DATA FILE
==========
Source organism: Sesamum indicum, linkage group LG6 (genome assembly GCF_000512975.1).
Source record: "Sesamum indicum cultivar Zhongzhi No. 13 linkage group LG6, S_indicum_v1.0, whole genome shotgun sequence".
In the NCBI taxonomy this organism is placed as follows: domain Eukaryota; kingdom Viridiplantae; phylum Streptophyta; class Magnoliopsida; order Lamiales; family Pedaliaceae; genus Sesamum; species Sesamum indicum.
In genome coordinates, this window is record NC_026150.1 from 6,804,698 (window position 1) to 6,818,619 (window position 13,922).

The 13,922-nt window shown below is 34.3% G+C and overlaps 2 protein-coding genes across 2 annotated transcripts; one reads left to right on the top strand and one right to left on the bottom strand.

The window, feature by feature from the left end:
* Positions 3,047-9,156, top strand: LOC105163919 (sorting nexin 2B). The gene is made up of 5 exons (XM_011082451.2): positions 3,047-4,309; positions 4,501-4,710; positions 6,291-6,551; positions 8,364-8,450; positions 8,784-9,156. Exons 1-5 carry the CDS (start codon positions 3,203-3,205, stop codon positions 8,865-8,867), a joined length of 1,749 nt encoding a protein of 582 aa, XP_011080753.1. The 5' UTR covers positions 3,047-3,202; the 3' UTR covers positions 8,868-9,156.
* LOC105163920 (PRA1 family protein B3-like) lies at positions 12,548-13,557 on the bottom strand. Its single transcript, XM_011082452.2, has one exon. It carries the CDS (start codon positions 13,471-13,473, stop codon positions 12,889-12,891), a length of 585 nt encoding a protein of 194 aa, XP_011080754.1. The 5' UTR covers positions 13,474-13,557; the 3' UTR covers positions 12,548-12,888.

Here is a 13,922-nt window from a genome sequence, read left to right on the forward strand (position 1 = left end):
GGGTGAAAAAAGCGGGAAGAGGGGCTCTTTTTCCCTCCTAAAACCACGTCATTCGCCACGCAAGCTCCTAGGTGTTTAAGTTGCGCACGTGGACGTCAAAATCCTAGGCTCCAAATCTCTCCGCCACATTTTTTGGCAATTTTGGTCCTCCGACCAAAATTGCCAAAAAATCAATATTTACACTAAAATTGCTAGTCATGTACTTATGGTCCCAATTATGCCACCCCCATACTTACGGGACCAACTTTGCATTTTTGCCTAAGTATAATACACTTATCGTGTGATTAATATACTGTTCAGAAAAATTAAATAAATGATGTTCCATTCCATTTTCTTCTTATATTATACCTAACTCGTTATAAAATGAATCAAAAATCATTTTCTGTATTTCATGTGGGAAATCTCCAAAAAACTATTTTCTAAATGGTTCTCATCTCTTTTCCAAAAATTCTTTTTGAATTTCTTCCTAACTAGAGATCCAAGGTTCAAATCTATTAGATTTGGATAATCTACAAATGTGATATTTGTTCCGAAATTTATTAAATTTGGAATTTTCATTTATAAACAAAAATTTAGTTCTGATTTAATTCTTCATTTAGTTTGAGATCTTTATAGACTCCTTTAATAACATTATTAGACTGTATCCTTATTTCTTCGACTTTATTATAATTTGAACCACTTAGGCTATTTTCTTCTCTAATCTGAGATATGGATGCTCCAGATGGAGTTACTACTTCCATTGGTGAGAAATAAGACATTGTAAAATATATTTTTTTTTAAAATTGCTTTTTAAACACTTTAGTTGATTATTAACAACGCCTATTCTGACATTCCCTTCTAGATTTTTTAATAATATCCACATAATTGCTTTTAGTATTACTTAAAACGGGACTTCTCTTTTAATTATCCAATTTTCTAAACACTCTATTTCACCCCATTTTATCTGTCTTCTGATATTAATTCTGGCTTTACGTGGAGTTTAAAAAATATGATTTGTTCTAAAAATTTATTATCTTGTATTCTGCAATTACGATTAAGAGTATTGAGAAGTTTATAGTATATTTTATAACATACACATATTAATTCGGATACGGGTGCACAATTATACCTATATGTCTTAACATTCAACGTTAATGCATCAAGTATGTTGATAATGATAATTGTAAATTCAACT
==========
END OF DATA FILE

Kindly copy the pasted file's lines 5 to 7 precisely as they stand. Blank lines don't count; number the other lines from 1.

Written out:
The 13,922-nt window shown below is 34.3% G+C and overlaps 2 protein-coding genes across 2 annotated transcripts; one reads left to right on the top strand and one right to left on the bottom strand.

The window, feature by feature from the left end:
* Positions 3,047-9,156, top strand: LOC105163919 (sorting nexin 2B). The gene is made up of 5 exons (XM_011082451.2): positions 3,047-4,309; positions 4,501-4,710; positions 6,291-6,551; positions 8,364-8,450; positions 8,784-9,156. Exons 1-5 carry the CDS (start codon positions 3,203-3,205, stop codon positions 8,865-8,867), a joined length of 1,749 nt encoding a protein of 582 aa, XP_011080753.1. The 5' UTR covers positions 3,047-3,202; the 3' UTR covers positions 8,868-9,156.